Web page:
Tuesday marked the first day of open enrollment for the health-insurance exchanges set up by the Affordable Care Act. It didn’t go very well: Would-be health-insurance consumers in at least 47 states encountered technical problems. These so-called glitches, however, mask a much more serious concern for consumers: protecting sensitive data. The lack of sufficient security surrounding the exchanges should give potential enrollees pause.
In August, a coalition of attorneys general from 13 states wrote Health and Human Services secretary Kathleen Sebelius to express concerns over consumer privacy and oversight of “navigators,” counselors charged with assisting consumers enrolling in the exchanges. Specifically, the attorneys general asked what policies were in place to screen and monitor program personnel, prevent fraud and remedy cases of it, and regulate the navigators at the state level. But chief among their concerns was whether sufficient safeguards were in place to prevent security breaches.
In September, the concerns of the attorneys proved prescient. An employee of Minnesota’s health exchange accidentally sent 2,400 Social Security numbers, complete with names and addresses, to an insurance broker applying to become a navigator. Not only was the information mishandled, it was sent in an unencrypted and unsecured spreadsheet, suggesting additional lapses in security.
Concerns are not limited to the 13 attorneys general who wrote to Secretary Sebelius. In California, state insurance commissioner Dave Jones — an early supporter of the ACA — expressed worry that the 21,000 personnel providing customer support for the exchanges lacked proper oversight and could “obtain information that will allow them to build the trust they have with the individual they’re working with and potentially sell them all manner of bogus products, steal their identity, [and] gain access to certain assets they might have.”
Commissioner Jones is not alone in his unease. A report from the House Oversight Committee found that top HHS officials are similarly worried about the potential for identity theft. HHS officials expressed concern that individuals may pose as navigators to defraud consumers — because there is no way for consumers to verify who is certified — or that certified navigators themselves may misappropriate sensitive data due to lack of oversight, training, and safety protocols. Navigators are required to undergo as little as five hours of training before handling sensitive data, and are not subject to background checks.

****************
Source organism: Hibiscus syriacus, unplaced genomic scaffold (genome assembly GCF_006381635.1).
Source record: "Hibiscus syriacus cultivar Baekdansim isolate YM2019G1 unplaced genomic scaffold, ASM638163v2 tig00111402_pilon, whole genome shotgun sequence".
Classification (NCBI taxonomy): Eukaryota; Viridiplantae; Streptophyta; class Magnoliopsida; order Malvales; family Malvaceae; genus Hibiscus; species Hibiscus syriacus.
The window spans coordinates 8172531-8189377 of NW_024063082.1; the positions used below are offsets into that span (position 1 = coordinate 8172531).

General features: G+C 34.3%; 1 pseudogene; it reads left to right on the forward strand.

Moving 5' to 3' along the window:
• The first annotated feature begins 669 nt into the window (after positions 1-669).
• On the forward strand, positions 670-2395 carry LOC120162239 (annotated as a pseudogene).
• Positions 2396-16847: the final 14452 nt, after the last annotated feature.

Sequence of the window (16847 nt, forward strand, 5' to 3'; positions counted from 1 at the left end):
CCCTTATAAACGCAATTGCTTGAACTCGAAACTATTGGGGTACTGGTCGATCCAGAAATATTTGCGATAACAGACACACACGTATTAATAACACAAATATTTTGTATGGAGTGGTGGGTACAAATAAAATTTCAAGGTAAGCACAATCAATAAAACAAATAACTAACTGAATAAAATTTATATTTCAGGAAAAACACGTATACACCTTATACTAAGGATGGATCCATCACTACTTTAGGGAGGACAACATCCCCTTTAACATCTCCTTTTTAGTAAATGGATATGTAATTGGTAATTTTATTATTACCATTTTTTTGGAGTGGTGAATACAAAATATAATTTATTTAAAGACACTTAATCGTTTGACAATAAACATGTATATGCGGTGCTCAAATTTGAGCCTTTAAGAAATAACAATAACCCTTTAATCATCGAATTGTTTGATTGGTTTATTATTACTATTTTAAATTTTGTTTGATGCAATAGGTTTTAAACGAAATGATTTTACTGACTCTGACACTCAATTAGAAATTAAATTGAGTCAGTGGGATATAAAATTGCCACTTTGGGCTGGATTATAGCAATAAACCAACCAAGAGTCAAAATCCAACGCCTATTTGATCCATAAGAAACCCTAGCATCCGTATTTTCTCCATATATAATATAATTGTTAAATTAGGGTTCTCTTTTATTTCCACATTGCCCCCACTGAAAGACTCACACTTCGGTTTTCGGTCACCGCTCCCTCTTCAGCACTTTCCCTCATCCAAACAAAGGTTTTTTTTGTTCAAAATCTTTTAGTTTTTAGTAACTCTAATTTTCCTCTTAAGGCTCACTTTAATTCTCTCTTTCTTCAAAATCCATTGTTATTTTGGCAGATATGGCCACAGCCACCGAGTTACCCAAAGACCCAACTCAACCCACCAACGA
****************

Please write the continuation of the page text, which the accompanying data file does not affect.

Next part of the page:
In the coming months, millions of consumers will interact with the ACA for the first time via exchanges, renewing the nation’s focus on the sweeping health-reform law and shedding full light on the myriad of privacy and personnel concerns.
Despite acknowledged risks to consumers, the one-year delay to the ACA’s employer mandate and small-business exchanges, and the administration’s having already missed half the law’s deadlines, it’s now clear that the White House was intent on debuting exchanges whether or not they were ready. It would be prudent, regardless of whether one supports the Affordable Care Act at all, for enrollment to be halted until HHS can implement proven safeguards to protect consumer privacy. As things stand: Buyer beware.
— Sean Riley is the director of the American Legislative Exchange Council’s Task Force on Health and Human Services. Ed Walton is a legislative analyst at the American Legislative Exchange Council.